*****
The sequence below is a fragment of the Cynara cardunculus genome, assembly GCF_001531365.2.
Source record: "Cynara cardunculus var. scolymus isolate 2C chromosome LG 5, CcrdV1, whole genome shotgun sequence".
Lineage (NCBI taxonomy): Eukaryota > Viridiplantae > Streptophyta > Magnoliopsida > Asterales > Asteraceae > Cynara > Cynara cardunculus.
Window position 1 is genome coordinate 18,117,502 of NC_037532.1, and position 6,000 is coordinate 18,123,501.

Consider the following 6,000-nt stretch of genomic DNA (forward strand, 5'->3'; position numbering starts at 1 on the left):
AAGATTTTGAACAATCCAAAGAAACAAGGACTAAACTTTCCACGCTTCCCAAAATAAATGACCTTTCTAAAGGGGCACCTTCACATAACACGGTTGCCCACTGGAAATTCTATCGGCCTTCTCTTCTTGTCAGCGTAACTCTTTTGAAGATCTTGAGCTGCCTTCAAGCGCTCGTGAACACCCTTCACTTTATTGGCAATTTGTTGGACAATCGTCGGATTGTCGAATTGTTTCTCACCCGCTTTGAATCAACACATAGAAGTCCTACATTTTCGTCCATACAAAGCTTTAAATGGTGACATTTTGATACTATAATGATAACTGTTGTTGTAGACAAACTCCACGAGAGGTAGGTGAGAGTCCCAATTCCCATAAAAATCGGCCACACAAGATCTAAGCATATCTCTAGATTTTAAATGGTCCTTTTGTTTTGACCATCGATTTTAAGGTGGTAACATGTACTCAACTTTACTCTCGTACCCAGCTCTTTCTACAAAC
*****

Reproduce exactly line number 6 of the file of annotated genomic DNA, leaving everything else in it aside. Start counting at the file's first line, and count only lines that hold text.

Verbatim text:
AAGATTTTGAACAATCCAAAGAAACAAGGACTAAACTTTCCACGCTTCCCAAAATAAATGACCTTTCTAAAGGGGCACCTTCACATAACACGGTTGCCCACTGGAAATTCTATCGGCCTTCTCTTCTTGTCAGCGTAACTCTTTTGAAGATCTTGAGCTGCCTTCAAGCGCTCGTGAACACCCTTCACTTTATTGGCAATTTGTTGGACAATCGTCGGATTGTCGAATTGTTTCTCACCCGCTTTGAATCAACACATAGAAGTCCTACATTTTCGTCCATACAAAGCTTTAAATGGTGACATTTTGATACTATAATGATAACTGTTGTTGTAGACAAACTCCACGAGAGGTAGGTGAGAGTCCCAATTCCCATAAAAATCGGCCACACAAGATCTAAGCATATCTCTAGATTTTAAATGGTCCTTTTGTTTTGACCATCGATTTTAAGGTGGTAACATGTACTCAACTTTACTCTCGTACCCAGCTCTTTCTACAAAC